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D.C. Cabs Told to Switch From Zone Fares to Meters

Taxicabs line up at Union Station. Some D.C. cabdrivers are threatening to strike over Mayor Adrian M. Fenty's decision to require the use of time-and-distance meters.
Taxicabs line up at Union Station. Some D.C. cabdrivers are threatening to strike over Mayor Adrian M. Fenty's decision to require the use of time-and-distance meters. (By Michael Williamson -- The Washington Post)

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By Sue Anne Pressley Montes and Yolanda Woodlee
Washington Post Staff Writers
Thursday, October 18, 2007

Mayor Adrian M. Fenty announced yesterday that he will require time-and-distance meters in the District's 6,000 taxicabs, abandoning a rare zone system that has been used for decades and heralding major changes in the way the local taxi industry operates.

No timetable was set for the switch, and it was uncertain whose wallets will benefit most. That depends, a study showed, on the length of the trip. A meter system tends to favor the customer on shorter trips and the driver on longer ones.

It remained unclear how much the meters will cost the taxi industry to buy and install. Under the executive order Fenty signed yesterday, the mayor's office and the chairman of the D.C. Taxicab Commission are supposed to devise a plan for the change as quickly as possible. Sources with the mayor and the commission said officials hoped to have meters running by spring.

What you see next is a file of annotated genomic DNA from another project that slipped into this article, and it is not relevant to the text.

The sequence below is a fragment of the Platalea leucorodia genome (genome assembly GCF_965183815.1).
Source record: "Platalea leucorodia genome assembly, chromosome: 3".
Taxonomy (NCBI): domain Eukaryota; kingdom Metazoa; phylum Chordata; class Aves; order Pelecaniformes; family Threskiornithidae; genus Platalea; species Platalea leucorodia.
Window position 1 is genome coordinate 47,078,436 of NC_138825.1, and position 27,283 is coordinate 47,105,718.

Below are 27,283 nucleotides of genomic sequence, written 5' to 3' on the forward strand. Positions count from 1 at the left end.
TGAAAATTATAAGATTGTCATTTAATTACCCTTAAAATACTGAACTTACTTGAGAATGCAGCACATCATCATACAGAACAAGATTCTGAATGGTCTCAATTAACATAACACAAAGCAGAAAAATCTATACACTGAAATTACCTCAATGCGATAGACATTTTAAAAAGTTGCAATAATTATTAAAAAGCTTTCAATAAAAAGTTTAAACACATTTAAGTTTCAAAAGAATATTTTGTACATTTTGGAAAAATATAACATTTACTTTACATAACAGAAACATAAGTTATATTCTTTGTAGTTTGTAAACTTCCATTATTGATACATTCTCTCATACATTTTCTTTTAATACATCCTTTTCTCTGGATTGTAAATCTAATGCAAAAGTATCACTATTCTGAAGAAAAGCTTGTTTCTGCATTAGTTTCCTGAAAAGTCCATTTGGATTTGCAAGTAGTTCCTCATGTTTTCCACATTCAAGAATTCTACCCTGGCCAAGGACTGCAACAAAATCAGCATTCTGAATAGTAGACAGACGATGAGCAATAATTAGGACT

The zone system has been treasured by many drivers, who reacted to yesterday's news with outrage. They warned of a strike within two weeks and vowed to lobby to have the decision reversed.

Fenty (D) said he was most influenced by the views of D.C. residents, who said they wanted improvements in a system they found confusing and illogical. Making sense of the zone maps and keeping track of the zones traveled through can be a dizzying exercise, residents said.

"The residents of the District of Columbia have said they want clearly visible fares," Fenty said. "They want a sense that overcharging is not occurring, and they want a clearer relationship between a fare and the distance traveled."

That view was expressed by taxi customers interviewed yesterday, including Millie Davis of Lorton, who said, "They need to get current with technology."

The issue had been simmering for months as Fenty vowed to study the pros and cons of ditching the zone system, and cabdrivers' tension levels rose as the mayor's decision neared. Recently, several hundred drivers rallied at Freedom Square against a time-and-distance meter system, and debates raged on radio talk shows and in newspaper forums.

Fenty made his announcement yesterday at Alabama Avenue and Naylor Road SE, a location he said illustrated the inherent problems with the zone system: Each corner is in a different zone and represents a different fare.

The mayor acknowledged that he had considered the District's status as the only major U.S. city that did not use meters. Cab companies in suburban Maryland and Virginia operate on the meter system as do companies in Baltimore and Richmond.

Emily Durso, president of the Hotel Association of Washington, D.C., said the local hotel industry is "thrilled" by the decision. "It's not the only thing we can do to improve the taxi industry," she said, "but it's a very big step."

For years, the issue has stirred controversy, resurfacing every year or so for debate. But this time, Congress was applying the pressure. Sen. Carl M. Levin (D-Mich.), a longtime critic of zones, attached a provision to legislation last fall requiring a decision on meters and setting a deadline. Fenty inherited the matter when he became mayor this year; instead of complaining about congressional interference, he has spoken about the need to finally address the subject in a careful way.


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